Romeo and Juliet–Twelve Thousnd Words

That’s my rough estimate of how much time we’ve spent in Mercutio’s company. That’s a great many more words than I intend to expend on Romeo. You may still be wondering why. Now that the Internet has turned us all into newts, can’t I say it in 140 characters?

If I could, of course I’d do it on Twitter instead of this blog. “Romeo’s companion, always cracking dirty jokes, killed halfway through” is only 70 characters, and it sums up Mercutio’s role in the play pretty well.

I have to admit that when I started to write about Mercutio I did not intend to go much deeper than that. I didn’t plan this series of posts. I didn’t expect to spend nearly so much time on him. Frankly, I’ve been thinking out loud. (Which is fine. This is a blog, not a book. There is still a difference. Remember that when my book goes on sale.) But the more I looked at Mercutio the more complexity I saw, and the greater the need to look carefully at how Shakespeare presents that complexity and to what ends. Shakespeare is no exception to the rule that all great writers teach us how to read them, and our examination of Mercutio has already taught us a lot about his methods. This post is the summary of what we’ve learned.

I. What Have We Learned About Mercutio?

My 70-character summary is pretty much the version of Mercutio you get in—wait for it—Zeffirelli. But don’t take my word for it. I’ve linked to the clips, so you can see for yourself what a grossly oversimplified version of the character Zeffirelli presents. Once again, I’m not saying that this is necessarily wrong; but Zeffirelli’s Mercutio is demonstrably not the character Shakespeare wrote. That character, as we have seen, is exceptionally complex. You could say that Shakespeare is simply depicting him realistically; any adolescent male is going to be a cauldron of roiling emotions. But let’s review the range Shakespeare presents in a relatively short space (remember, Mercutio appears in only four scenes).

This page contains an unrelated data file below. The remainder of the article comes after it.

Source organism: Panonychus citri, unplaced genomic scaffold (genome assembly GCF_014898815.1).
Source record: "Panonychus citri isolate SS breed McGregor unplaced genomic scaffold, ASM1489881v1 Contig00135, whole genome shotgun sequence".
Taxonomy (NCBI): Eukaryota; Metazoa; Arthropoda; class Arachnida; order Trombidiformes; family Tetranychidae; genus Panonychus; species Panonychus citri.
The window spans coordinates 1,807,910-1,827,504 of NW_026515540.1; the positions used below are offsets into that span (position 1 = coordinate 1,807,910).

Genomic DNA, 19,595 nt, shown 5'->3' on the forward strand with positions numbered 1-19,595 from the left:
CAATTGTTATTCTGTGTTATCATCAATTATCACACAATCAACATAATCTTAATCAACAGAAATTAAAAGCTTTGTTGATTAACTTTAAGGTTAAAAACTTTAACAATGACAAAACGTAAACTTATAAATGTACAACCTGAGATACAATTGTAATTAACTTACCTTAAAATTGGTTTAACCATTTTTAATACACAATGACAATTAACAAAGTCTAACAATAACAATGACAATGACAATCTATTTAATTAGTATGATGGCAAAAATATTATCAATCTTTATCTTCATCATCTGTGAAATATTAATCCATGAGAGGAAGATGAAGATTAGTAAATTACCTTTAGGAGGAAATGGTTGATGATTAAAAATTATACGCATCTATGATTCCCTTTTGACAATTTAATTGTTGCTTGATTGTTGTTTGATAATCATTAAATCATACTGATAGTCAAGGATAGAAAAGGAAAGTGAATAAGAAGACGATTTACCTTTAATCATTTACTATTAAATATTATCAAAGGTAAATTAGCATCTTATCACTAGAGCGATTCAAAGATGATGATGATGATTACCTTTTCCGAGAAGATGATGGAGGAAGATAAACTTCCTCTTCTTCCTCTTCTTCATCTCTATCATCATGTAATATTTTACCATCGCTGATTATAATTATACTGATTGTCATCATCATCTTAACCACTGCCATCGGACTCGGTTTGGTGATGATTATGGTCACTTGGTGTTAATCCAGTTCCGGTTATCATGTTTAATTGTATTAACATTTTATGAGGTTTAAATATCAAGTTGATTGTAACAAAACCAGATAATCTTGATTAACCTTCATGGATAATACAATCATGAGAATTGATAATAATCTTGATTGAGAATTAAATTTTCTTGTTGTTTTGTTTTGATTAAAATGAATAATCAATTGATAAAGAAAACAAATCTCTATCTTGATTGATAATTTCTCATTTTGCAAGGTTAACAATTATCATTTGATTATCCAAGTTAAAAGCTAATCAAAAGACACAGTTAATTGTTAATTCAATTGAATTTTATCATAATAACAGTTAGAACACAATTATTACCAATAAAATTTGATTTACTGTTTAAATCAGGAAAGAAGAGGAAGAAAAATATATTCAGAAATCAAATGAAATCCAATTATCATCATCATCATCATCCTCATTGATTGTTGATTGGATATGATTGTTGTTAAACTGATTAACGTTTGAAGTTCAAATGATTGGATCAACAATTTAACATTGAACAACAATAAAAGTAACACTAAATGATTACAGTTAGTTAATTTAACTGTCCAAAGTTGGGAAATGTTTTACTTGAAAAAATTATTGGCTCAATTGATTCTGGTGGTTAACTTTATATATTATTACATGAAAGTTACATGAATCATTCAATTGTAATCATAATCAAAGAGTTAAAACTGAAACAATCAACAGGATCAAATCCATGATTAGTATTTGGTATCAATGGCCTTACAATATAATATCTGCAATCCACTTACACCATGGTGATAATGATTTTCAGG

1. The Queen Mab speech, our first real sight of him, shows right off that he has a poetic imagination and linguistic inventiveness much superior to anybody else in the play, at least at this point. At the same time, it makes his basic attitudes—a deep general cynicism (Mab makes lawyers dream of fees, soldiers of cutting throats, i.e., what they dream of anyway) and a particular dislike of women (whom Mab teaches to “bear” when they lie on their backs)—abundantly clear. 
  2. After the Capulets’ party, Mercutio is high-spirited, concerned that he and Benvolio can’t find Romeo but letting slip a certain aggressiveness that that bursts into full flowered misogyny with the “open-arse” speech.
  3. The morning after, Mercutio (who, as I should have mentioned in my original post, is like as not hung over as well as sleepless) is still concerned about his friend Romeo, but we now see that it’s the concern of a member of the boys’ club for another. But that concern is more heavily shaded with aggressiveness; in disparaging Tybalt’s fighting style he is insulting Romeo, who he thinks can’t even handle the Prince of Cats. (By implication, he’s also puffing himself against the effete Capulet fencer.) And when Romeo does show up, Mercutio’s greeting has an air of mockery about it that indicates he has a real issue with his friend. (Could it possibly be—sexual jealousy? Call it homoerotic if you insist, but consider the possibility that Mercutio’s manifest irritation with Romeo springs from his assumption that Romeo got laid last night and he didn’t.) His consecutive defeats at the hands of Romeo and the Nurse show that he has bullying tendencies, in that he’s the one who runs away.
  4. And they color his final appearance that afternoon, since it’s likely the petulance he reveals adds to the heat to put him on the hair trigger Tybalt sets off, with fatal consequences for both.

II. What Have We Learned About Shakespeare’s Methods?